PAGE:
The Ghost of Frankenstein

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The Ghost of Frankenstein
The Ghost of Frankenstein movie poster.jpg
Theatrical release poster
Directed by Erle C. Kenton
Produced by George Waggner
Screenplay by W. Scott Darling
Story by Eric Taylor
Starring
Music by Hans J. Salter
Cinematography Woody Bredell
Milton Krasner
Edited by Ted Kent
Distributed by Universal Pictures
Release date
  • March 13, 1942 (1942-03-13)
Running time
67 minutes
Country United States
Language English

The Ghost of Frankenstein is a 1942 American horror film, and the fourth in a series of films produced by Universal Studios based upon characters in Mary Shelley's novel Frankenstein. The film features Lon Chaney Jr. as the Monster, taking over from Boris Karloff, who played the role in the first three films of the series, and Bela Lugosi in his second and final appearance as the demented Ygor. The supporting cast features Lionel Atwill, Cedric Hardwicke, Ralph Bellamy and Evelyn Ankers.

Plot[edit]

The residents of the village of Frankenstein feel they are under a curse and blame all their troubles on Frankenstein's monster. The Mayor allows them to destroy Frankenstein's castle. Ygor finds the monster released from his sulfuric tomb by the explosions. The exposure to the sulfur weakened yet preserved the monster. Ygor and the monster flee the castle, and the monster is struck by a bolt of lightning. Ygor decides to find Ludwig, the second son of Henry Frankenstein, to help the monster regain his strength.

Ludwig Frankenstein is a doctor who, along with his assistants Dr. Kettering and Dr. Theodore Bohmer, has a successful practice in Visaria. Bohmer was formerly Ludwig's teacher but is now his envious assistant. Ygor and the monster arrive in Vasaria, where the monster befriends a young girl, Cloestine Hussman. The monster carries her onto a roof to retrieve her ball, killing two villagers who attempt to intervene. After Cloestine asks the monster to bring her back down, the monster returns the girl to her father Herr Hussman and is immediately captured by police.

The town prosecutor, Erik Ernst, comes to Ludwig and asks him to examine the giant they have captured. Ygor then visits Ludwig and informs him that the giant is the monster. Ygor implores Ludwig to heal the monster's body and brain. Ludwig refuses, but Ygor threatens to reveal Ludwig's ancestry to the villagers.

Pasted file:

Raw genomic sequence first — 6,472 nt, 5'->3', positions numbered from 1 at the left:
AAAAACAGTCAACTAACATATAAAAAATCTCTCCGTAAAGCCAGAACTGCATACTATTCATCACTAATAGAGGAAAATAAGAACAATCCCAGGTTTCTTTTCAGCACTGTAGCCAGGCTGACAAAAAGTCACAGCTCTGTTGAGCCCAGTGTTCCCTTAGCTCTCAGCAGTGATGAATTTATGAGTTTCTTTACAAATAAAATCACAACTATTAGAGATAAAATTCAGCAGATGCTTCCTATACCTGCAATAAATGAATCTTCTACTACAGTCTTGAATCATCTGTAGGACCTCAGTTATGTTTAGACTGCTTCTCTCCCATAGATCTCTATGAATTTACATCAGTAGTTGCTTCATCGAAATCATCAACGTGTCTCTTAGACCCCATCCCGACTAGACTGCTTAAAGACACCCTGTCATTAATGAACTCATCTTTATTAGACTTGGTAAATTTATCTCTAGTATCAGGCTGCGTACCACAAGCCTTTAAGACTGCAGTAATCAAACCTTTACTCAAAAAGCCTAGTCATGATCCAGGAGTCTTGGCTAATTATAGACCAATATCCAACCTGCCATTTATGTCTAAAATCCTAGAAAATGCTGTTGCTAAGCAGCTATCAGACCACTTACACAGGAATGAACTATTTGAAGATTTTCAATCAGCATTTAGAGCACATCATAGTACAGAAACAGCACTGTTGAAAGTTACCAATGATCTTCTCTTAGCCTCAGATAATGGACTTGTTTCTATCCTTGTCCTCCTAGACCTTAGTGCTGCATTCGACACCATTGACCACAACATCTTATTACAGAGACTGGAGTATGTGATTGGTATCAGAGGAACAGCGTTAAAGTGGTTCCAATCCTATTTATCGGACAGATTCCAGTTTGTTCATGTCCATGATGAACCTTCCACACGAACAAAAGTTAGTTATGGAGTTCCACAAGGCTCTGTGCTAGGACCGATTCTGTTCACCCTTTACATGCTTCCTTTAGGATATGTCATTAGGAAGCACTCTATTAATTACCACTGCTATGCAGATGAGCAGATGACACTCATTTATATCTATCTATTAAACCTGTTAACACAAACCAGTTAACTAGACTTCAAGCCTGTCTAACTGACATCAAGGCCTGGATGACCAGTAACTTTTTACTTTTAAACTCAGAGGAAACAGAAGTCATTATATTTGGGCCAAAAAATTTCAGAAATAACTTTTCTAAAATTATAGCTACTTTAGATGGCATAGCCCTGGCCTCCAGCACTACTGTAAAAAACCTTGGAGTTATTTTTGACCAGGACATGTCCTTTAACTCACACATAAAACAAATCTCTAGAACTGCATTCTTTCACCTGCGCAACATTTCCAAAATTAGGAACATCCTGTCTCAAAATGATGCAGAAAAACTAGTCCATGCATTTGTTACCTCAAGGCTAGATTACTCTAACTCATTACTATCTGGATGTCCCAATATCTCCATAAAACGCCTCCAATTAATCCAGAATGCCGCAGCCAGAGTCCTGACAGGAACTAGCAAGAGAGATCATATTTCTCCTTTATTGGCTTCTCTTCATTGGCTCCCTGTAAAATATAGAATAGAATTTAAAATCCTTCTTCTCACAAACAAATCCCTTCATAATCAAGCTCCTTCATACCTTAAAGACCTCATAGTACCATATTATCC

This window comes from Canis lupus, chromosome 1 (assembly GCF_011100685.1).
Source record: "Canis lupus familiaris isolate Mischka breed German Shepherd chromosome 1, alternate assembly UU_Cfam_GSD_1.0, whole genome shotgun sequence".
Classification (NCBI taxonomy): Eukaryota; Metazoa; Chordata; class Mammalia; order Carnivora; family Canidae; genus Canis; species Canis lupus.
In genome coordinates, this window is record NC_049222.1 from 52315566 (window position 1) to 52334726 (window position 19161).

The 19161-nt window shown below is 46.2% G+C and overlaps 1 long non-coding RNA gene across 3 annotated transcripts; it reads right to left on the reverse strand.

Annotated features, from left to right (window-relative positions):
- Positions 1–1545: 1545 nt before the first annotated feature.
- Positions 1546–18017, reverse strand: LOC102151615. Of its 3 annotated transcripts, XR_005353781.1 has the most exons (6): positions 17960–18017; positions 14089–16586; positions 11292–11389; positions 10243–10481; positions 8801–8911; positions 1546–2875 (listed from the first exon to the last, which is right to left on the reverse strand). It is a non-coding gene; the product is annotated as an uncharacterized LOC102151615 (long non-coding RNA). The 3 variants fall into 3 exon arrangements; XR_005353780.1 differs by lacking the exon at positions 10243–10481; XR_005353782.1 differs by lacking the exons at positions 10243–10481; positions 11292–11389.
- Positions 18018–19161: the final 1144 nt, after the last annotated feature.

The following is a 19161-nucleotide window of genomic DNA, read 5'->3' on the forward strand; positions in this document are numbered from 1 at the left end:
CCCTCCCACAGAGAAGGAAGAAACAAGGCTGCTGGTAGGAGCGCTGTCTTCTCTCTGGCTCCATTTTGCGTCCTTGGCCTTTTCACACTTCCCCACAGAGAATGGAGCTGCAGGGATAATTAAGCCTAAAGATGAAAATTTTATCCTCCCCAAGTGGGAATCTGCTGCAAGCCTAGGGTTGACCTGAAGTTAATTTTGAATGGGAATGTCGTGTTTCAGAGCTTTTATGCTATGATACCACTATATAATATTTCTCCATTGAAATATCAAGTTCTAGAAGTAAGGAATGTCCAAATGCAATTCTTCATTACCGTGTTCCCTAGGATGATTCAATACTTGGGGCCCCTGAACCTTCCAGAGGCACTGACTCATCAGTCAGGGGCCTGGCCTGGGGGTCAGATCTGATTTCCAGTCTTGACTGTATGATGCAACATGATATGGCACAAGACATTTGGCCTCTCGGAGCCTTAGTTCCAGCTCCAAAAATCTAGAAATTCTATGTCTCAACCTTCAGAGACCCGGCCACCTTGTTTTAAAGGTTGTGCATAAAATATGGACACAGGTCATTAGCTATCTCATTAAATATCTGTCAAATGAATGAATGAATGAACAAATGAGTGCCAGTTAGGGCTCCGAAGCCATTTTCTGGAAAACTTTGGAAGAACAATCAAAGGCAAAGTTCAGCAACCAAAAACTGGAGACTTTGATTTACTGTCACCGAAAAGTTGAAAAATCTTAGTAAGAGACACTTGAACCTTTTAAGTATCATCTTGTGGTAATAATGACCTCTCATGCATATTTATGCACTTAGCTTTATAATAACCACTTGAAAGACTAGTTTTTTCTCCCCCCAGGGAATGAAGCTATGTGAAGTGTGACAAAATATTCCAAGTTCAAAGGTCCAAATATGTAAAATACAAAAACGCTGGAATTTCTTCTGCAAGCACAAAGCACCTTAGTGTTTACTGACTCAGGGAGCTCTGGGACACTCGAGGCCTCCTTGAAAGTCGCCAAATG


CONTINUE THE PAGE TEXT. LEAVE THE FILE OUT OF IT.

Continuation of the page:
At the police station, the monster is restrained with chains as a hearing is conducted to investigate the murder of the villagers. When Ludwig denies recognizing the monster, it breaks free in a fit of rage, and is led away by Ygor. Elsa, Ludwig's daughter, finds the Frankenstein journals and learns the story of the monster. She sees Ygor and the monster in the window, and after breaking into Ludwig's laboratory, the monster kills Dr. Kettering. The monster grabs Elsa, but Ludwig is able to subdue him with knockout gas.

Ludwig is examining the monster when it awakens and tries to kill him. Ludwig tranquilizes the monster and then tries to enlist Bohmer's aid in dissecting him. Bohmer refuses, claiming it would be murder. While studying his family's journals, Ludwig is visited by the ghost of his father Henry Frankenstein. The spirit implores him to supply the monster with a good brain. Ludwig calls in Bohmer and Ygor and tells them that he plans to put Dr. Kettering's brain into the monster's skull. Ygor protests and asks Ludwig to use his brain, but Ludwig refuses because of Ygor's sinister nature. Elsa begs Ludwig to stop his experiments, but he chooses to operate on the monster as soon as possible. Ygor tells Bohmer that he should not be subordinate to Ludwig. Ygor promises to help the disgraced doctor if he agrees to put Ygor's brain into the monster.